Stephen Kotkin
Magnetic Mountain: Stalinism as a Civilization 

In May of this year we where traveling to the Ural area and on this occasion we where also visiting the city of Magnitogorsk. Founded in 1929 as a „utopian project“ the city was built complete from scratch around a mountain of iron ore. This book is telling about the Komsomolsk (member of the communist youth movement) which went there to built out of nothing not only the steel work (actually still the world largest Iron- and Steelwork) but a complete city (which has now a population of about 450.000). And it is showing the other side of stalinism too: Forced labour (Magnitogorsk was also part of the gulag system), the purge of 1937/38, all the mismanagement and utopian dreams which never came true. If you want to learn more about this time, about the utopian visions of the UdSSR, about hardship and idealism this book is really worth reading...

Synopsis from Amazon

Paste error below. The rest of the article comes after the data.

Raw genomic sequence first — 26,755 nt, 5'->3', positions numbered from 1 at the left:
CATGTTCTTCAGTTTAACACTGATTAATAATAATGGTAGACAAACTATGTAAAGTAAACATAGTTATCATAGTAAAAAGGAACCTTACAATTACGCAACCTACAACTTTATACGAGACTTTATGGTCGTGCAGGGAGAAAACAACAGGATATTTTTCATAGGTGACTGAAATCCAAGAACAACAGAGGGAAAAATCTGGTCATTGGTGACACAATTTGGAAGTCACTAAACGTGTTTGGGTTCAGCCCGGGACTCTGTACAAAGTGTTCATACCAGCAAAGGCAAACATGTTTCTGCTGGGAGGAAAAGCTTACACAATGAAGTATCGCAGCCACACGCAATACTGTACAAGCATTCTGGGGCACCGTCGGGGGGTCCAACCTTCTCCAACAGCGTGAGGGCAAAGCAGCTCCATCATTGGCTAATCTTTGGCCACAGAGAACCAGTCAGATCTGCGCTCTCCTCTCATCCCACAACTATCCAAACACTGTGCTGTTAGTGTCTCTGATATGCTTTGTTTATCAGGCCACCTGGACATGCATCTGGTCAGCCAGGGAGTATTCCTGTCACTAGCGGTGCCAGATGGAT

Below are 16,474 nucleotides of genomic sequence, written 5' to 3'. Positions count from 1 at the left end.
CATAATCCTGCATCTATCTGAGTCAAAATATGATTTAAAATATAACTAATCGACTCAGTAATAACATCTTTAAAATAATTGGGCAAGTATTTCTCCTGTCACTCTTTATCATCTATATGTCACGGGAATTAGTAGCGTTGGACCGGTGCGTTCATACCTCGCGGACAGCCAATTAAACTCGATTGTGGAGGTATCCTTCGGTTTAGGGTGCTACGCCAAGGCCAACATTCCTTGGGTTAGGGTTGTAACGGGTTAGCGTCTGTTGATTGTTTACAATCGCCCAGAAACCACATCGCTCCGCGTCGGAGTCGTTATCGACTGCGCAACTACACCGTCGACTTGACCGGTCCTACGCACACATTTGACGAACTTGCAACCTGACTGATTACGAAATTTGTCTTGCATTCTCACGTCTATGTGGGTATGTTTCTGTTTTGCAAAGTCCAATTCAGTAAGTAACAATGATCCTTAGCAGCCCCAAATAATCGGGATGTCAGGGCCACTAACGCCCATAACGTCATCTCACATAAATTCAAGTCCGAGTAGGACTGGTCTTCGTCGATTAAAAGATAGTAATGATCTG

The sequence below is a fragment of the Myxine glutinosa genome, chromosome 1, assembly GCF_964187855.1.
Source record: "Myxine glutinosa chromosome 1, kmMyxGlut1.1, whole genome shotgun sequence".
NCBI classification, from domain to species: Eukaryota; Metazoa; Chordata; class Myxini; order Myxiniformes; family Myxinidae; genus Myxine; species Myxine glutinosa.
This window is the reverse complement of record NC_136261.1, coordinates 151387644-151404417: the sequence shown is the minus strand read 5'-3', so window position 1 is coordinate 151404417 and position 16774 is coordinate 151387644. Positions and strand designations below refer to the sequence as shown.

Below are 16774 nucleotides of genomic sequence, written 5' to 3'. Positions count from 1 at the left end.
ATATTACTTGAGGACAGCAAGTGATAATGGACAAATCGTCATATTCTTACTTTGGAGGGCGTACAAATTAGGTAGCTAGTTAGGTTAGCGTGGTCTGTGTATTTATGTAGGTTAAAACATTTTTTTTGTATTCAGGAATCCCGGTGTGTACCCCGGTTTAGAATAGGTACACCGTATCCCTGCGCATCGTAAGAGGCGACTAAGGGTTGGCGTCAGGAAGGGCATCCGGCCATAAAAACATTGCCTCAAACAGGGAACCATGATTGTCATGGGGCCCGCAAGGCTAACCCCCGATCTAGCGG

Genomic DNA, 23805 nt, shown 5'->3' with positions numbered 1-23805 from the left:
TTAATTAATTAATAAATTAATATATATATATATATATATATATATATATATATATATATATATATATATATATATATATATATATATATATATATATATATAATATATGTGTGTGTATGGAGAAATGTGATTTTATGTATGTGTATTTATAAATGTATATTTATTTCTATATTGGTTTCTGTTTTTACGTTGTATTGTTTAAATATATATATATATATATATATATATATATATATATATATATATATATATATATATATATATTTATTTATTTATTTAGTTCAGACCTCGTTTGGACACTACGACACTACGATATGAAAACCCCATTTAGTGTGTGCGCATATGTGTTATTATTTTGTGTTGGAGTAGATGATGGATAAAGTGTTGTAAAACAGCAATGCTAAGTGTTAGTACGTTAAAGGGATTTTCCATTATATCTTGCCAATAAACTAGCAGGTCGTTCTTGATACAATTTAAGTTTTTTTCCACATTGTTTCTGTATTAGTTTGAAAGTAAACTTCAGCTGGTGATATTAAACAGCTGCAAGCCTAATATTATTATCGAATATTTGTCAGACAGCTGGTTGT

Stephen Kotkin was the first American in 45 years to be allowed into Magnitogorsk, a city built in response to Stalin's decision to transform the predominantly agricultural nation into a "country of metal". With unique access to previously untapped archives and interviews, Kotkin forges a vivid and compelling account of the impact of industrialization on a single urban community. Kotkin argues that Stalinism offered itself as an opportunity for enlightenment. The utopia it proffered, socialism, would be a new civilization based on the repudiation of capitalism. The extent to which the citizenry participated in this scheme and the relationship of the state's ambitions to the dreams of ordinary people form the substance of this story. Kotkin depicts a whole range of life: from the blast furnace workers who labored in the enormous iron and steel plant, to the families who struggled with the shortage of housing and services.

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